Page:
‘Horrific’ Tom Price case shows need for tougher abuse sentences *H&H Plus*

  • Tom Price was given the maximum prison sentence available to courts — but this maximum has just gone up significantly. H&H finds out more

    A“HORRIFIC” case of cruelty has shown why tougher sentences are needed as a man with a history of prosecutions for animal mistreatment is jailed for six months.

    Tom Price was found guilty on 32 charges under the Animal Welfare Act, at Merthyr Tydfil Magistrates’ Court last month, and was given the current maximum sentence. He was also banned from keeping any animals for life.

    On 29 April the Animal Welfare (Sentencing) Bill received royal assent, meaning courts have the power to impose sentences of up to five years in prison for animal abusers when it comes into force later this year, an increase from six months. The law will bring England, and Wales once the Welsh parliament passes a legislative consent motion, into line with Scotland and Northern Ireland.

    In 2013, Price was jailed for six months for 57 welfare charges, which ran concurrently with an eight-month sentence for breaching an anti-social behaviour order, and banned from keeping horses for five years.

    The case last month was brought to trial by Shared Regulatory Services, the body responsible for environmental health, trading standards and licensing functions in Bridgend, Cardiff, and the Vale of Glamorgan, following work between these authorities, police, Redwings and the RSPCA.

    In January 2020, welfare officers discovered Price was keeping horses in “appalling” conditions at sites in Bonvilston, Coity and Swn-y-Mor. Price was charged with causing unnecessary suffering in relation to eight horses, some of whom were “significantly” underweight, and others with long-standing wounds caused by ill-fitting rugs. Officers were left with “no choice” but to seize 240 horses from the locations.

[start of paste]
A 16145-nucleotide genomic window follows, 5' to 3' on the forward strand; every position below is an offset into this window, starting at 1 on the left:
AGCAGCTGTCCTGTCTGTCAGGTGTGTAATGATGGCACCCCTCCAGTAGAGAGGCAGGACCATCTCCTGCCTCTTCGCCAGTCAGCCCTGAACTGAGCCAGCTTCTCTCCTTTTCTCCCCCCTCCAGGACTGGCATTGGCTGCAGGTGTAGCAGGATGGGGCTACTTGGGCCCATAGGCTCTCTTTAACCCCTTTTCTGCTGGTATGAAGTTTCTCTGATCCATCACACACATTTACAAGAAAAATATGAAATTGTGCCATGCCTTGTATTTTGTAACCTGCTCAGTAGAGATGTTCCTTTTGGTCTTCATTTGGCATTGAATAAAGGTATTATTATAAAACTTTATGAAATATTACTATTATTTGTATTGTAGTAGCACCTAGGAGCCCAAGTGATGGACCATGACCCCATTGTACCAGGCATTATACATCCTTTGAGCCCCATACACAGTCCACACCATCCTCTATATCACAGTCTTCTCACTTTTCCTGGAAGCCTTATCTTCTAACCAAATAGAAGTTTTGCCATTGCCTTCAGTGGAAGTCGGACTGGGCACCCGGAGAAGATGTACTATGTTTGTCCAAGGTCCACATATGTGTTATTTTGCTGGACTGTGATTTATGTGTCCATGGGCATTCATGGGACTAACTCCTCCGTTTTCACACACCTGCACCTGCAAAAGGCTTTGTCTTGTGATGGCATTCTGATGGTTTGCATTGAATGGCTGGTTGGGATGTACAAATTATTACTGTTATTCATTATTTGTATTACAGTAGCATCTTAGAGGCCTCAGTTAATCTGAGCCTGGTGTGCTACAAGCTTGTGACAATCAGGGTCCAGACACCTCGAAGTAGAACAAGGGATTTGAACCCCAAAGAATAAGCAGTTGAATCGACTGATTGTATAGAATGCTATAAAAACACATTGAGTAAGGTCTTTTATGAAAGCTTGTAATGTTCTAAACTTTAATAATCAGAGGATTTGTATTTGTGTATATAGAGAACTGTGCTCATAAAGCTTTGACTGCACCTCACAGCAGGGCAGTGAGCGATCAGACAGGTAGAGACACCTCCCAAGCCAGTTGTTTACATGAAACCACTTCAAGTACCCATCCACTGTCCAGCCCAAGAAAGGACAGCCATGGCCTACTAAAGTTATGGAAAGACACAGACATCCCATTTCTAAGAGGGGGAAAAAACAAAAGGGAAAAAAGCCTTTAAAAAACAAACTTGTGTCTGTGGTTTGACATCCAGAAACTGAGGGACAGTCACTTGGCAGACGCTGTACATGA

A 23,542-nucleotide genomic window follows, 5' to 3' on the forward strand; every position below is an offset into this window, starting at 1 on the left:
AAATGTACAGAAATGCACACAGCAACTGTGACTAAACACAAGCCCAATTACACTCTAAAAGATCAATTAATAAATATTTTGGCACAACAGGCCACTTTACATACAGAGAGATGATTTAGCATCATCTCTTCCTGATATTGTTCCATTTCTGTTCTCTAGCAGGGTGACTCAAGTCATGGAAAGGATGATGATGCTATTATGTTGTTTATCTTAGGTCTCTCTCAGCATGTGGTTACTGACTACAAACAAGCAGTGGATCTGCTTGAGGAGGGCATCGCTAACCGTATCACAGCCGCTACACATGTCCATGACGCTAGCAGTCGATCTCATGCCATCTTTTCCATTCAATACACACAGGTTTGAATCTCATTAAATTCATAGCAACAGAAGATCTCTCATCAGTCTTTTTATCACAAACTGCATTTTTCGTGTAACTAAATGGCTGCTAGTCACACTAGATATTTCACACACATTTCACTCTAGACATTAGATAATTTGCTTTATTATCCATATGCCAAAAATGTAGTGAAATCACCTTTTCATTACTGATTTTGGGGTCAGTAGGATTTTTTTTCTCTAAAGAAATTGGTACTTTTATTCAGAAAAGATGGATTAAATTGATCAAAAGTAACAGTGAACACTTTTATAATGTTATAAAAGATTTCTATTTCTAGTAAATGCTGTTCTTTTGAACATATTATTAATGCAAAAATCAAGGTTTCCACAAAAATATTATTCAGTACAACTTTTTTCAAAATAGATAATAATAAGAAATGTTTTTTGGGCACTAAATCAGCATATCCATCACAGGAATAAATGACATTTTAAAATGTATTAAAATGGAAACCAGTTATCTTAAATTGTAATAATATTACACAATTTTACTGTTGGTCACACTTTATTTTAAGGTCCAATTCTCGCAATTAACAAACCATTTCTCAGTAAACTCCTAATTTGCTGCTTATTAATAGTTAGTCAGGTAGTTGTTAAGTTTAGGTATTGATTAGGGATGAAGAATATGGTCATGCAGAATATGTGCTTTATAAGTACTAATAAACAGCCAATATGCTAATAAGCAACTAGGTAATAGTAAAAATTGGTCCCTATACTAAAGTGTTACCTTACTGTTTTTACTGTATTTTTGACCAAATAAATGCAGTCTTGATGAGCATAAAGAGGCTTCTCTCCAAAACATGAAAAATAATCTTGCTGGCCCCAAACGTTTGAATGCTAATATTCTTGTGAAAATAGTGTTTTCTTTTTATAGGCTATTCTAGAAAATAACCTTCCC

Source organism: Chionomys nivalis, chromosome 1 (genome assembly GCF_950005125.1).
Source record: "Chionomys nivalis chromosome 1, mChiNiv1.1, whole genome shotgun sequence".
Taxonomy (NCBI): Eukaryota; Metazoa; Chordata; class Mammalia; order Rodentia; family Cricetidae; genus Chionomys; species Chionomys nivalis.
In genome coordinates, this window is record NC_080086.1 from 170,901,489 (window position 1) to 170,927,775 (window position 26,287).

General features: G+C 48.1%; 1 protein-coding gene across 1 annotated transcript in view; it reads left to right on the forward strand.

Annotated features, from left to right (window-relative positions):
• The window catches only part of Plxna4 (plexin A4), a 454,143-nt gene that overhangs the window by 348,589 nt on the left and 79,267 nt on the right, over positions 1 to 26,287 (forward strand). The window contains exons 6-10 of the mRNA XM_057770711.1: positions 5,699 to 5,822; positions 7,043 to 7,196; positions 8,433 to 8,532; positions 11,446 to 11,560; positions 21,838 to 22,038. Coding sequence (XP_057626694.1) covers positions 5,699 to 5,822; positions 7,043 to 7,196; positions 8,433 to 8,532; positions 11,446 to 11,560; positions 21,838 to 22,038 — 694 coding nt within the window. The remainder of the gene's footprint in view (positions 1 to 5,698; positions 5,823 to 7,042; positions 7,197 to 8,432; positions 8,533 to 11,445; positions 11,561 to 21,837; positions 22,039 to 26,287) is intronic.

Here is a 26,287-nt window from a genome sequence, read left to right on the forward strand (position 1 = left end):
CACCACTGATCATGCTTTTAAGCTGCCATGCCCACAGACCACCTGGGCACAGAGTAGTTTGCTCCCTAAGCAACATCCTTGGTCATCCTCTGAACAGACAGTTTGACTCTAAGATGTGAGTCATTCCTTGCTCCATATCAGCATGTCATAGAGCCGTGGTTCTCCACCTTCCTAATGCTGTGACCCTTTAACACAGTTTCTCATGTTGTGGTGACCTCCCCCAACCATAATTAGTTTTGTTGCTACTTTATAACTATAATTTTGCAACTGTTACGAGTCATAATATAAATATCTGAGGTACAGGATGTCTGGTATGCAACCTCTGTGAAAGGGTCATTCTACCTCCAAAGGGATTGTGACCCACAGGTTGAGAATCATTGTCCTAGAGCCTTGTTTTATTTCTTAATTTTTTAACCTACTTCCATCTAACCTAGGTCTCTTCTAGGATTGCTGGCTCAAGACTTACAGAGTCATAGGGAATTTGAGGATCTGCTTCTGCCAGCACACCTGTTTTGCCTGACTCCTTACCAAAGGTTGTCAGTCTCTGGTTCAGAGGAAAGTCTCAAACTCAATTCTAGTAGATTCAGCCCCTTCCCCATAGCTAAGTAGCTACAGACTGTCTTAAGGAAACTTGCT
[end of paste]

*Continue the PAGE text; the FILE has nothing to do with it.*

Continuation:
Dave Holland, head of Shared Regulatory Services, said: “Price has a track record of mistreating animals and I hope this sentence sends out a message that such neglect and cruelty will not be tolerated in our local authority areas.

    “The decision to hand down a prison sentence and the lifetime disqualification reflects the seriousness of these offences and the extreme suffering Price was responsible for.”

    World Horse Welfare chief executive Roly Owers said this “horrific situation” clearly illustrates why the change in the law to increase prison sentences for the worst cases of animal cruelty is “so badly needed”.

    “As much as we welcome this change, for the increased penalties to have the required effect, we need an equine ID system that is enforceable and enforced. We have been calling for this fundamental requirement for years because welfare legislation simply does not work if you cannot link a horse to their owner,” said Mr Owers.

    “The forthcoming review of equine ID legislation, in the wake of our departure from the EU, is an opportunity for the sector collectively to demand a centralised ID system that is fit for purpose, frictionless and fully digital. This will pave the way for much-needed regulation of breeders and dealers in the future. It really isn’t rocket science and we already have some of the tools, such as the Central Equine Database. If we are serious about protecting welfare, then this is where we must be headed.”

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